I honestly don’t know where to begin so I’ll just be blunt. Today’s rap and R&B music sucks. It doesn’t just suck its plain horrible. As I listened to the music previewing it for some new hotness I was bombarded by unoriginal lyrics, extreme use of vulgar profanity, over sexualized themes, and wack beats. Don’t get me wrong, I’m a DJ and I believe in freedom of expression just like anyone in the industry. I just can’t see how some of this stuff made it out of the studio. There used to be balance in the music world. For every NWA, there was a Public Enemy. For every “Between the Sheets”, there was a “What’s Going On”. What happened to the music you could play in front of the kids or your parents? What happened to singing and rapping about social ills, and just plain old love? Why is everyone claiming to be a drug dealer or killer in our music? And yes the problem is mainly in OUR music. Black Music, Urban Contemporary, or whatever you want to call it, is OUR music. You don’t hear this much killing on the pop charts, and Country music sells way more than Rap and yet they don’t have to cater to the lowest common denominator. Why do we feel the need to only entertain ourselves with violence, drug dealing, and sex, sex, sex?

I’m well aware that there are many exceptions to the rule, but if you turn on “The People’s Station”, or the station “Where Hip-Hop, and R&B Live” you will not hear them; unless the artist is doing a big show in town which rarely happens. Lupe Fiasco doesn’t get major play on the radio; neither does Talib Kweli, Mos Def, Jean Gray, or any other artist with good sense. But you know who does get major play on the radio? Lil, Wayne or anybody he does a song with. Nikki Minaj and her self loathing lyrics get spun every day all day. Black radio will play songs with a black woman calling other black women nappy headed hoes before they will play a song that refers to black women as queens, princesses, or just plain sisters. Make a song about young black men going to college and taking care of their kids and it won’t go anywhere, but make a song about poisoning the community with crack, disrespecting women, or black on black violence and it has great potential to become a hit. Why is that?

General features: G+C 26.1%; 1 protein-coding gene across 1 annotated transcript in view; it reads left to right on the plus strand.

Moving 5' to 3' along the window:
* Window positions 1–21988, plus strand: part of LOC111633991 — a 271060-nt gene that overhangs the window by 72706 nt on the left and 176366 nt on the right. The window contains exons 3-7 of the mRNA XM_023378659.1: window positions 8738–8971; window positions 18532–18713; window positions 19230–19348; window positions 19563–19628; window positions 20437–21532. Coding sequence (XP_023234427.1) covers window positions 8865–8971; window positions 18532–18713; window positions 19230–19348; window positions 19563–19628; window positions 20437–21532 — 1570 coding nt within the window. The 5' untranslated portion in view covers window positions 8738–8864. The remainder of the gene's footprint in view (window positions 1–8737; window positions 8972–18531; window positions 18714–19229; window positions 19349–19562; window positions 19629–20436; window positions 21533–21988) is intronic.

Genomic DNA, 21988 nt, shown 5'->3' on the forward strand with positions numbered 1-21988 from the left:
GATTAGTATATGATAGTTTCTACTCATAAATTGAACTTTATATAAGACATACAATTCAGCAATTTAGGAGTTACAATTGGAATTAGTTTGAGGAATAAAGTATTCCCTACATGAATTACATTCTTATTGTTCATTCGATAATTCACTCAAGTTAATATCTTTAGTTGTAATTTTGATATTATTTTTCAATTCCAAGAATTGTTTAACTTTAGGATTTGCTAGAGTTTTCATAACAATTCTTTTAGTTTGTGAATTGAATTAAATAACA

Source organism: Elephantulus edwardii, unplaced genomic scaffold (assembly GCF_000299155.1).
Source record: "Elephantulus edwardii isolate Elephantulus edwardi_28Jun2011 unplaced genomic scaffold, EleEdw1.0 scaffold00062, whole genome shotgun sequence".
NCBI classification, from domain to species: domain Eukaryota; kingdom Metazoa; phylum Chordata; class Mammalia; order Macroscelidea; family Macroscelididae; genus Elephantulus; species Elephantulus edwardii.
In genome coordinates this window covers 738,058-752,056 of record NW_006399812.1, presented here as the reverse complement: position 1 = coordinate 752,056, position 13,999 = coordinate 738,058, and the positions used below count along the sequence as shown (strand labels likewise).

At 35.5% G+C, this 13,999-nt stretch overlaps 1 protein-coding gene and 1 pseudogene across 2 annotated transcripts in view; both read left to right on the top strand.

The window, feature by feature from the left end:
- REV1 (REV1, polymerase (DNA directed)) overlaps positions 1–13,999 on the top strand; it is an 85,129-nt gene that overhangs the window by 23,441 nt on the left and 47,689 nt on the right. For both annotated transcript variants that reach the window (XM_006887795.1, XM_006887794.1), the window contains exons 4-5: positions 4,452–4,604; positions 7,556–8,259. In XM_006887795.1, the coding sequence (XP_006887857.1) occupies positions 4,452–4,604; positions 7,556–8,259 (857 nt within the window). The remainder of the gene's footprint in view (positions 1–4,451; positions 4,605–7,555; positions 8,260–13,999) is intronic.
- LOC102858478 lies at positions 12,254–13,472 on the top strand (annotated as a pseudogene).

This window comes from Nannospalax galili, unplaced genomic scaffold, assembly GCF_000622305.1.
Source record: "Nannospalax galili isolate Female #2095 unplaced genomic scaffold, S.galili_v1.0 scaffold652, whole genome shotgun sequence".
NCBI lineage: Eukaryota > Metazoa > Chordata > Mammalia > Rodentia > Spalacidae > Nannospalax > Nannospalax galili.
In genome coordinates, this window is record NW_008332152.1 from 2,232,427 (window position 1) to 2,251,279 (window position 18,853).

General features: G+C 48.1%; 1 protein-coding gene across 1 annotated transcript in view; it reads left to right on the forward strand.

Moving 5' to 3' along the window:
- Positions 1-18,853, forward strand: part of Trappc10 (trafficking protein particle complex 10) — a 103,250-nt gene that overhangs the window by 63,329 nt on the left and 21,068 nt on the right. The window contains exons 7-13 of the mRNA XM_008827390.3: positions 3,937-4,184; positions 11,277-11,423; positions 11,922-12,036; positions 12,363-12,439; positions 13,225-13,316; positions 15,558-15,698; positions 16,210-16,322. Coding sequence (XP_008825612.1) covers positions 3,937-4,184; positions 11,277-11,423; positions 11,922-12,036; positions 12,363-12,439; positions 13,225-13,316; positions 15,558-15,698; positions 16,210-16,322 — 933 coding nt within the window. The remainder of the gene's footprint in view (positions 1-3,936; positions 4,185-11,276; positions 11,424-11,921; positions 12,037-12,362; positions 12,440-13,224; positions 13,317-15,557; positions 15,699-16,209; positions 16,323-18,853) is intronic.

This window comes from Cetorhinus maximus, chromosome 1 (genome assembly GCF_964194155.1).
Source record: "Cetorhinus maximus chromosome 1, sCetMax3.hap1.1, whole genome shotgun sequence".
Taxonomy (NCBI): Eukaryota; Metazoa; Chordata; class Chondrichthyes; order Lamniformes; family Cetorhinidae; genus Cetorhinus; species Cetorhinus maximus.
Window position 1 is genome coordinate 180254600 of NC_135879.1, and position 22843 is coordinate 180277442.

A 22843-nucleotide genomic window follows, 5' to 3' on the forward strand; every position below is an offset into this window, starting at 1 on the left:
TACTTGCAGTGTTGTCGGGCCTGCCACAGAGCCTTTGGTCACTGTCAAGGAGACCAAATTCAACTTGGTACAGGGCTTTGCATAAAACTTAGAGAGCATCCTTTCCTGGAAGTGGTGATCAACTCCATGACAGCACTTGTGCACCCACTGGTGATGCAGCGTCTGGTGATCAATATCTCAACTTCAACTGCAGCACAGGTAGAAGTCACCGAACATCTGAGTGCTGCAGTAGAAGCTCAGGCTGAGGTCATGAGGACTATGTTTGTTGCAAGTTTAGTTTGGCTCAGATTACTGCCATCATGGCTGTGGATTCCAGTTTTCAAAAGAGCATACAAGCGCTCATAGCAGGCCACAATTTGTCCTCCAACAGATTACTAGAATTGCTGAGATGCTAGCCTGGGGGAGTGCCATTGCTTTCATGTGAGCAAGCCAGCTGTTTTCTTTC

As a DJ I take partial responsibility for this because I play some pretty ignorant music from time to time as well. I think what separates me from the radio is the fact that I keep it balanced. I admit that I do like a lot of Jeezy’s songs, and even some Lil Wayne songs. I also like A Tribe Called Quest, and The Roots. See that? That’s called balance. There is a time and a place for everything. You can’t just thug it out all day and all night. There needs to be a compromise somewhere. When will there be a Trey Songz song that doesn’t push sex to the kids? 7:30 in the morning and V-103 is reminding my daughter that Trey invented sex. Don’t they know that parents are riding in the cars with kids going to school?

Chuck D once said that hip-hop is the CNN for the ghetto, and that does remain true even today, but even CNN has some happy ending stories run throughout the day. When is hip-hop going to do that? If rappers want to be mad and have their voices heard why aren’t they getting mad and speaking out against the real problems in the ghetto? Where’s the message about the senseless killings of our youth? The corrupt cops and politicians can do their dirt in the hood and no one would know because most of the ‘hardcore, OG’ rappers are too scared to speak up about that. It’s easier and more profitable to brag about killing your own. We can’t even blame The Man anymore. Most of the crap rap that is put out today is from independent artists that have their own labels or are on local street labels. We’ve been trained long enough by the powers that be to the point that we no longer need guidance on self degradation. We’re on auto pilot now.

I can only imagine what ‘music’ will sound like 10 years from now. Hopefully people will wake up and realize that there is more to life than what we are currently being presented, but it doesn’t look like it’s going to happen anytime soon. For now I can only do the best that I can and heavily filter the music that goes in my library. I’ll most likely be turning off the radio and digging deeper for musical gems. We all have to do our part and I need to define my role in all of this musical madness.

[\end rant]